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The Pre-Surgery Plan I’d Give My Friends and Family

By DrLaPuma 8 years agoNo Comments
Home  /  Aging and Costs of Aging  /  The Pre-Surgery Plan I’d Give My Friends and Family
Anti-Aging and Fish Oil

While surgery is no vacation, you should prepare for it like one. So here is a basic primer of a pre-surgery plan I would give—and have–to friends and family.

You should do some pre-planning and shopping (for food and supplements, not snorkels) and ensure you’ve packed your body full of all the most healing nutrients.

This is not to make light of what can be a very unnerving experience. But it is to get you or your loved ones in the right mindset when a surgery is on the horizon.

For mindset, I recommend trying mind-body techniques that are proven to lessen anxiety and promote faster healing. Peggy Huddleston’s Prepare for Surgery, Heal Faster will provide visualization exercises, healing statements, and more.

For nutrients, Vitamin C and arginine are just two important ones that can help lower oxidative stress. Zinc is also important; if you avoid zinc-containing foods, like oysters, then it is worth supplementing separately- liquid zinc drink is high quality, easily absorbed, and easier than oysters.

Of course, before you take anything, check for a list of supplements that can interact with prescription medicine or anesthesia or pain medications that will be used. Your doctor I am sure can offer it. People’s Pharmacy has an excellent f=ree guide here.

Two weeks before surgery, begin to think of preparation in three areas: supplements, topical, and diet. Here are recommendations for each (links shared for convenience, but most of these can be found at good drug stores or pharmacies):


1. A plant-based multivitamin, like PhytoMulti, every day– or, more generally available, high quality ones for men  and for women. Look for one with at least 30 milligrams of zinc, and low in vitamin E. In general, you want one with 100% DRI, or less. Also, opt for no iron if you are a woman who is no longer menstruating or a man: sometimes these are labeled multivitamins for the mature.  For men,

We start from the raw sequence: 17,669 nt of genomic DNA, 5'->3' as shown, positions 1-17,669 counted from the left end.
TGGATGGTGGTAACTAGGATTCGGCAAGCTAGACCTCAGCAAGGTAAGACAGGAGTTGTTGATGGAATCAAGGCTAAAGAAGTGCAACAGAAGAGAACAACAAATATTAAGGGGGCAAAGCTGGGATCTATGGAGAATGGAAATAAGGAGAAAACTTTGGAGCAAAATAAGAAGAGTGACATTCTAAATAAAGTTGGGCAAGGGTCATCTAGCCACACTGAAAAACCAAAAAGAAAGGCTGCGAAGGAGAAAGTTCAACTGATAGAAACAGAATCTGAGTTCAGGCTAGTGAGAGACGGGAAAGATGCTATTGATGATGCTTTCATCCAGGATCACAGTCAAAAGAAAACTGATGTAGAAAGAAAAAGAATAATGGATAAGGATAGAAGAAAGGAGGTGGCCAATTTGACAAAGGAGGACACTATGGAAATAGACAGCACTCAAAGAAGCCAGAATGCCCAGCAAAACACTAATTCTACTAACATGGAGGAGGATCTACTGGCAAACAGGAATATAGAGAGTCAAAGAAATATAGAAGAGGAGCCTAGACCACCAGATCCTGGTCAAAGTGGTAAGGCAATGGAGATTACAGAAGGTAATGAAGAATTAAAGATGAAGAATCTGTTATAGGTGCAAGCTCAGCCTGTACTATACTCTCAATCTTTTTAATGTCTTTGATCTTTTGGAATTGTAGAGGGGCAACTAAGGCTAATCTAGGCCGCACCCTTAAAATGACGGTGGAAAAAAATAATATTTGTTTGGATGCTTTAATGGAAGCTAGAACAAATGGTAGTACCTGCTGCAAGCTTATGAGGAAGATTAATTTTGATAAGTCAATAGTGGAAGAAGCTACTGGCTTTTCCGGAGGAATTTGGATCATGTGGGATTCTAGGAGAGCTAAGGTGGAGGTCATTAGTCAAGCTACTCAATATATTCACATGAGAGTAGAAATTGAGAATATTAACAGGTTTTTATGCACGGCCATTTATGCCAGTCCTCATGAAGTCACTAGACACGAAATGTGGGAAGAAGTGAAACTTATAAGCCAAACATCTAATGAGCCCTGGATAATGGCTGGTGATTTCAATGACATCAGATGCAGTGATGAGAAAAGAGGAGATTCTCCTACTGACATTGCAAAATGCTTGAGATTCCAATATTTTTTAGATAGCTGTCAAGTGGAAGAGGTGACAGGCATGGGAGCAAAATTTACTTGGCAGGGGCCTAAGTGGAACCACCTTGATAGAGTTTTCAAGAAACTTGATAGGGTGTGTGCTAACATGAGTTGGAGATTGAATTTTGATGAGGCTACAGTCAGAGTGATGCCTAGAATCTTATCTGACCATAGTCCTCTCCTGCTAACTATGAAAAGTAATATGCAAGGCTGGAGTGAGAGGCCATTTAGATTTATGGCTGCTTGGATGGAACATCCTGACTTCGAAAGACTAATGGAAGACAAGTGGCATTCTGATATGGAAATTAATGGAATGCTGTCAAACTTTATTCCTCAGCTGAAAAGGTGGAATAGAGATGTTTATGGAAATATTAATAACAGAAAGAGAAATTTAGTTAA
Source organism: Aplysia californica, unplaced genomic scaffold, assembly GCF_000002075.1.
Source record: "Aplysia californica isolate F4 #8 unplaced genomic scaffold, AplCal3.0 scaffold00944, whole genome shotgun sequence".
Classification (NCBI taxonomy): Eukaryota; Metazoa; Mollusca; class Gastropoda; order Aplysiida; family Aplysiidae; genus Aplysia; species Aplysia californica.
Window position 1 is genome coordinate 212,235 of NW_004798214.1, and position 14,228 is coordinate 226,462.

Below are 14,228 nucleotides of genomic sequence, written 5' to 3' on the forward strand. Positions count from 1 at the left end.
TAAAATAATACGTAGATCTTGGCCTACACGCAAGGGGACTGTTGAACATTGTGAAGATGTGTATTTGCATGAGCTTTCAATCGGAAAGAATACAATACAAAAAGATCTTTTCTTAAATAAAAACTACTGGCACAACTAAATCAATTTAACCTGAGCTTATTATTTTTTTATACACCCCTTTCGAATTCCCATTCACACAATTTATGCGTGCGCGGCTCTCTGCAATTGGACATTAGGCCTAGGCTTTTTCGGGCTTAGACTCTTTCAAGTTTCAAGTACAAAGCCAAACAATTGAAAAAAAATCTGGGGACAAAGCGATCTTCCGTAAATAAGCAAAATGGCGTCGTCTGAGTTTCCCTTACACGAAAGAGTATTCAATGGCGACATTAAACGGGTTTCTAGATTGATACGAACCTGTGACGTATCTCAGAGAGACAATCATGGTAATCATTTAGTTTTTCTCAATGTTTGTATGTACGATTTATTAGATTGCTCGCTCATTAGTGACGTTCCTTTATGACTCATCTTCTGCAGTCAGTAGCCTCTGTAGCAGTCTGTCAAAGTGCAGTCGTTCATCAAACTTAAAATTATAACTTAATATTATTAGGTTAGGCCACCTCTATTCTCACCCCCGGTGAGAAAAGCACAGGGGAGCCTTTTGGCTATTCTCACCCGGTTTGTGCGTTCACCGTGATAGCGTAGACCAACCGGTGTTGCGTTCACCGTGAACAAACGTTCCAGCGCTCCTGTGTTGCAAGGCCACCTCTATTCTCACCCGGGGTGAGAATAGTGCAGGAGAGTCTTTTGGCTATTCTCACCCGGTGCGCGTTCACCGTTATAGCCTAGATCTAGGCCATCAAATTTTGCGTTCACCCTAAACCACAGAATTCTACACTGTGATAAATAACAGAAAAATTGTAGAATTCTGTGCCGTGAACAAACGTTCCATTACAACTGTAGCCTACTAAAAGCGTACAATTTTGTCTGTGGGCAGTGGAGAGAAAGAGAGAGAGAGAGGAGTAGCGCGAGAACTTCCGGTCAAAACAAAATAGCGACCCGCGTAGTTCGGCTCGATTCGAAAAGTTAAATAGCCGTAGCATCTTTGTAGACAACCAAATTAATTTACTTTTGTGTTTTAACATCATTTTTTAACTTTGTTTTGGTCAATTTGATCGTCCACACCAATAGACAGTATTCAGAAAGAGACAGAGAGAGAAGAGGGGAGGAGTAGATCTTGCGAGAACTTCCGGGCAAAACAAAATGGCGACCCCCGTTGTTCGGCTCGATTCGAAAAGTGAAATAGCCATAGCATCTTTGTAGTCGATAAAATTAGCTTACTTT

2. Zinc, which might have to be taken separately as most multivitamins don’t have the amount needed for wound healing. Liquid Zinc

3. Adequate Vitamin D3. Start with 1000 IU, and take up to 5000IU, with a little healthy fat in the morning, so you absorb it. Even better, know your vitamin D level to know whether you are deficient: many of us are. Test your Vitamin D level at home.

4. Bromelain and Vitamin Ccombined here, especially for respiratory support, and rutin (or see diet suggestions, below). Metagenics’ Sinuplex with Bromelain and Rutin. These plant compounds, also present in pineapple and onions respectively, help improve blood vessel stability: see below for more.

5. Specific probiotics, such as Ultraflora Immune Booster for a spectrum of beneficial bacteria, or a more focused supplement, such as one with Lactobacillus rheuterii, tested in bone studies.


1. Daily application to the site of the surgery: several fat soluble vitamins. Remember A and D ointment? Some cosmetic procedures include pretreatment with retinoids (vitamin A) to accelerate repair. Vitamin D helps regulate the cell growth involved in wound healing.

2. Optional: coconut oil and shea butter are rich in Vitamin E, which decreases damage by free radical oxidation, and protects nerve tissue.

The key is to reduce inflammation throughout the body, starting two weeks before surgery if you can.

This means no fried foods, starchy or sugary foods, white pasta, potatoes or white rice. However, some research shows that carbohydrate loading the night before surgery can accelerate recovery. Eat 50-100 grams of carbs, if possible, the night before.

Do not char meat or cook it very well done: it increases inflammation. Marinate all meats to reduce HCA formation before cooking.

Eat more apples with their peels, asparagus, onions and buckwheat, for their rutin content: rutin is a flavonoid, antioxidant, a free radical scavenger, and an iron-chelator. It has been reported to decrease capillary fragility and permeability. Try to eat a rutin food daily.

Eat a high glutamine food, such as meat, fish, legumes, and dairy foods, daily. Two particularly high vegetable sources of glutamine are raw (uncooked) cabbage and beets

Eat two brazil nuts daily (will assure adequate selenium, which improves wound healing). Don’t eat more than this: too much selenium predisposes to diabetes.

Your efforts to prepare the body for surgery will not go unrewarded. With the right nutrients in place, wounds will heal faster and bones and muscle tissue will rebuild perhaps even healthier before.

  Aging and Costs of Aging, Drug Food Safety

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